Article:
'Breaking Bad' review: Robbery, death, and Meryl Streep
This week’s Breaking Bad climaxed with a thrilling heist scene, hatched from a plan so outrageous in conception yet executed with such tightly edited realism that the final-scene horror was — not to be too heartless about this — icing on a beautiful cake. Once again, Jesse came up with the brilliant idea, Mike objected right up until the moment he was overruled and took part in the scheme anyway, and Walt? Well, Walt was, as much as ever, the man who manipulated everyone without seeming to exert himself all that much… which is one measure of a leader in firm control.
The hour, written and directed by supervising producer George Mastras, furthered last week’s discovery of the tracking device found on the methylamine container in the Madrigal storage facility. Under intense coercion by our “heroes” (we have to start putting italics around anything involving Walt now, don’t we?), Lydia told them how the trio could procure “oceans” — 24,000 gallons of the stuff: Easy-peasy — just rob a train tanker car full of the stuff as it made its way through a “dead zone” outside of Flagstaff. (A tip of the hat to Laura Fraser for maintaining that distinctive mixture of fear, anger, craftiness, and irritation as she endured her interrogation and at least momentary respite from being shot in the head by Mike.)
Bad moves at such a swift, assured pace that what, in another show, would seem ludicrously elaborate (getting a Vamanos bug guy to dig two pits with a back hoe alongside the railroad track; exchange the chemical for water to keep anyone from noticing a weight change; stopping the train by having a truck “stall” on the track) — all of this was set in motion so smoothly, staged and shot with such economy and clarity (you always knew where every character was, what he was doing, and when he was doing it), that the heist did indeed seem as though it was the most logical way for Walt and Jesse to be able to continue their bug-bomb-house cooks.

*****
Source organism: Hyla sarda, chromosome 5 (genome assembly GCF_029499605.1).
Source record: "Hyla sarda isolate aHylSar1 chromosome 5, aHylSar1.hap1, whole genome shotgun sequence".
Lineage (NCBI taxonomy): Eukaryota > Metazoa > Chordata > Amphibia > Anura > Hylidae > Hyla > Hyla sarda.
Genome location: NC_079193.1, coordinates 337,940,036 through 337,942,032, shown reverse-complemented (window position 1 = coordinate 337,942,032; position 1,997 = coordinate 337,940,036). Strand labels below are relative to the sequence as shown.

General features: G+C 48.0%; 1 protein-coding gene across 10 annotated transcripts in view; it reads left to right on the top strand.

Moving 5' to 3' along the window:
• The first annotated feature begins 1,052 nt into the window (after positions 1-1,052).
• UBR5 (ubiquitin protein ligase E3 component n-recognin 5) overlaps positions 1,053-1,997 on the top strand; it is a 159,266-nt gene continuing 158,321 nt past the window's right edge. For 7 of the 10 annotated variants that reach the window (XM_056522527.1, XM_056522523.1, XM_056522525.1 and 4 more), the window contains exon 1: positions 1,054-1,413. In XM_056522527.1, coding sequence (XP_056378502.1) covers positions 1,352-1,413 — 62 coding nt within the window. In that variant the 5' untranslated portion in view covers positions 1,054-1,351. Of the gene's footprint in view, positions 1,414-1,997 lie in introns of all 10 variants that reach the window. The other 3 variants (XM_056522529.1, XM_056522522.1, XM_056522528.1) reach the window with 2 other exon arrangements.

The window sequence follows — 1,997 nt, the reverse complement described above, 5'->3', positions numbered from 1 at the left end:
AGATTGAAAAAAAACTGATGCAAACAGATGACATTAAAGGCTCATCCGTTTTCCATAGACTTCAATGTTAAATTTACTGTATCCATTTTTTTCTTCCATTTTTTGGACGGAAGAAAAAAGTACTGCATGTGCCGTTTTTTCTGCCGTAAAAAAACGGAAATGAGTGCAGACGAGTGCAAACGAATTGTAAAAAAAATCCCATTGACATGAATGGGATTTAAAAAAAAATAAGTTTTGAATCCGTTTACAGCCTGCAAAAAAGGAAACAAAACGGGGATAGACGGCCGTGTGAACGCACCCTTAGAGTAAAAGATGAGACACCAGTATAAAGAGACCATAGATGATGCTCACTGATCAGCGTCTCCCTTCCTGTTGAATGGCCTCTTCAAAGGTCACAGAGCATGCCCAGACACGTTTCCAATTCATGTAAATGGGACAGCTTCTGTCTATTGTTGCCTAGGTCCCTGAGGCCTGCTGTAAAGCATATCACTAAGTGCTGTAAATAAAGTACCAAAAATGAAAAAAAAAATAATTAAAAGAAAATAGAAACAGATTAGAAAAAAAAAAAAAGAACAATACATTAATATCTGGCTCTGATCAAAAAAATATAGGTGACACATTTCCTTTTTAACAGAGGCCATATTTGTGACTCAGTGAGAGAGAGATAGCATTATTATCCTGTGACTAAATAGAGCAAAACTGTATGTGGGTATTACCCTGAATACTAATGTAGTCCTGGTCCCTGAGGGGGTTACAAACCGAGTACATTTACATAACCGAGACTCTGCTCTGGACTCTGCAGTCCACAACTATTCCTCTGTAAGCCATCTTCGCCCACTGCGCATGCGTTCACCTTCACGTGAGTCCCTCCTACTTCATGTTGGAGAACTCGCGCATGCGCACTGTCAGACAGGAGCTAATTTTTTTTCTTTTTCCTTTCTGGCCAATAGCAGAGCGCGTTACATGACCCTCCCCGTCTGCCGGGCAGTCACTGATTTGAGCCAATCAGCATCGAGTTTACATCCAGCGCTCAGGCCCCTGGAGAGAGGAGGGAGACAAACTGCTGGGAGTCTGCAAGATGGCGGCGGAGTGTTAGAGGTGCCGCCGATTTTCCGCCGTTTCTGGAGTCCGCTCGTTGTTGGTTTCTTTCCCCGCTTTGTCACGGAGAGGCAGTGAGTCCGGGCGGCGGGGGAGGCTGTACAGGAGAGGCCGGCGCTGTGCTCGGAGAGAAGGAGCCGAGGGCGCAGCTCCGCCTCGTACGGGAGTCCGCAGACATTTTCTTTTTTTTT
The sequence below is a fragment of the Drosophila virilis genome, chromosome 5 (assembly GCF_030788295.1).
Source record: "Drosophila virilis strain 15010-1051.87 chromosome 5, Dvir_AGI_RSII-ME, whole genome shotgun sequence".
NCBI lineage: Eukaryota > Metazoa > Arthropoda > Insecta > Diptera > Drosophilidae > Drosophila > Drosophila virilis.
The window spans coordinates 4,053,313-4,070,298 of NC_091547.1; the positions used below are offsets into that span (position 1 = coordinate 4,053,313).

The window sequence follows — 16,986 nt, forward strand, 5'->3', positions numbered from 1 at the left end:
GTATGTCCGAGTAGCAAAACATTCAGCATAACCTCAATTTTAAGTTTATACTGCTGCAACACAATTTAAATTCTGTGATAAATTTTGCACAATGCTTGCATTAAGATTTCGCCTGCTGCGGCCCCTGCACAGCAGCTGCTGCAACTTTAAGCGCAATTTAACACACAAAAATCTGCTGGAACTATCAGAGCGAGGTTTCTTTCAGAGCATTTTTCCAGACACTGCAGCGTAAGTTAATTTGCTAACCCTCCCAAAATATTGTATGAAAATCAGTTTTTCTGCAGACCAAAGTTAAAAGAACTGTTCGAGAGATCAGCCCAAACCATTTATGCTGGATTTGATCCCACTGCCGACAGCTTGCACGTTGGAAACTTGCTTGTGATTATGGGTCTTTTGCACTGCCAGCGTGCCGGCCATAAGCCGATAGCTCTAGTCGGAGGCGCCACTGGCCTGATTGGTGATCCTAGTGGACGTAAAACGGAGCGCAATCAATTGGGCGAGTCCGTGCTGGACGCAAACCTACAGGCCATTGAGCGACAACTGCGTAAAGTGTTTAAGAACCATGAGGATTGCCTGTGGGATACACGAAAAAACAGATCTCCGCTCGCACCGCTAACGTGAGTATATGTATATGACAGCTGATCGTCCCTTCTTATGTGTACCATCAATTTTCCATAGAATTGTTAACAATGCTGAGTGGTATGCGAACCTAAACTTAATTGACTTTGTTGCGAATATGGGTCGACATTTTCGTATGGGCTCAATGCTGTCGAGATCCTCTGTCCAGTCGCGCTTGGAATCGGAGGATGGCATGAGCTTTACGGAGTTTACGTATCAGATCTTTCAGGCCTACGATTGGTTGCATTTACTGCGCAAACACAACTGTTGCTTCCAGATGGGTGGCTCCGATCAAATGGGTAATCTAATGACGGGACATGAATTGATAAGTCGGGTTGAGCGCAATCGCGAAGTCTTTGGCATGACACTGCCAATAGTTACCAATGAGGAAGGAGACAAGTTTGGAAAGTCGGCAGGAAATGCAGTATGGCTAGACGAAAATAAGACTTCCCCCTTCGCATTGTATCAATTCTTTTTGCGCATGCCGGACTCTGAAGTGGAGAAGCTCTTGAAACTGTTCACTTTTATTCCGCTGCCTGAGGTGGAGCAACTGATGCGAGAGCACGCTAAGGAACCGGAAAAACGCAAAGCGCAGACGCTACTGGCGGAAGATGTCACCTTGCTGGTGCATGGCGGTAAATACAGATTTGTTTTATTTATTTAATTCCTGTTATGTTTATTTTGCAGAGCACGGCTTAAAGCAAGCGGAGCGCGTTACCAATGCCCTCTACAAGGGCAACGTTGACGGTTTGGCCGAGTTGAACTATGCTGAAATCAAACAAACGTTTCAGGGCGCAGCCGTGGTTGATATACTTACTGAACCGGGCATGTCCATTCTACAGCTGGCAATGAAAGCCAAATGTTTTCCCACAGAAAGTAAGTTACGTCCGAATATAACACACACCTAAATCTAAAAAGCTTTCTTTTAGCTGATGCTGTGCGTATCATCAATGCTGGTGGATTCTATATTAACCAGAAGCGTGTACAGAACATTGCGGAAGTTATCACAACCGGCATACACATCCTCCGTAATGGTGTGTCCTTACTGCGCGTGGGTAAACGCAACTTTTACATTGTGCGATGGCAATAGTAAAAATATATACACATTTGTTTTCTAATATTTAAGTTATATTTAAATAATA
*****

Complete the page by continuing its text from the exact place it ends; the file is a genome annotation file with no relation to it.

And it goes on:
Before this excitement, there were some highly satisfying scenes involving Hank. Any viewer who doubts that Hank is suspicious of Walt had to note this night how quickly he noticed Walt’s new watch (Jesse’s birthday gift), and the studiedly casual way Hank muttered, “new car, new watch… ” Hank’s reactions to Walt’s excuse to visit Hank and bug his office — that Skyler doesn’t love him any more — were (we were free to interpret it either way, or both) either demonstrations of genuine discomfort or, again, cagily feigned discomfort. And the moments with Hank at home, cuddling baby Holly and exasperation with the moodiness of his other house guest, Walt, Jr., were impeccable.
Framing the episode were the scenes involving a young boy on a motorbike. Pre-credits, the kid found what looked like a tarantula as he took a solitary spin through the desert. (You were made to really like this kid for the way he carried a glass jar for the sole purpose of storing his discovery. He was a scientist-in-the-making — is this what Walt was like as a child?) And at the end, the kid reappeared at the site of the heist, and Jesse Plemons’ Todd shot the child without a moment’s hesitation. Even though he hadn’t heard Mike, Todd was carrying out Mike’s philosophy that the heists that fail are the ones that leave witnesses.
The episode, titled “Dead Freight,” continued what I think is the hubristic flaw in Walt’s character by allowing more outsiders to help him achieve his goals (Bill Burr’s truck-driver phony; the Vamanos guys), even as, overall, Breaking Bad increases the poignance of the lives that are being ruined in Walt’s wake, ranging from Skyler and their kids to the boy-innocent left shot dead, just as the tarantula scrambled around in its jar, desperate for escape. If you’re looking for metaphors, I’d say the insect was a good one for Jesse, who can be deadly, who’s certainly resourceful, but who’s also doomed to be trapped.
• Hank refers to a sullen Walt Jr. as “Emo McGee,” forever affirming my love of Hank.
• Hank tries to soften up Emo McGee by telling him he’s got “Heat on Blu-Ray” for them to watch (see above, Hank, reasons to love), even if the Michael Mann movie this episode more strongly evoked for its heist execution is Thief.
• Skyler, pushed to the margins of this episode, nonetheless uttered a key line: “I’m not your wife, I’m your hostage.”
• But the line of the night went to Mike, when Jesse said he was tempted to believe Lydia was telling the truth: “Everyone sounds like Meryl Streep with a gun to their head.”
Walter White descends into the criminal underworld.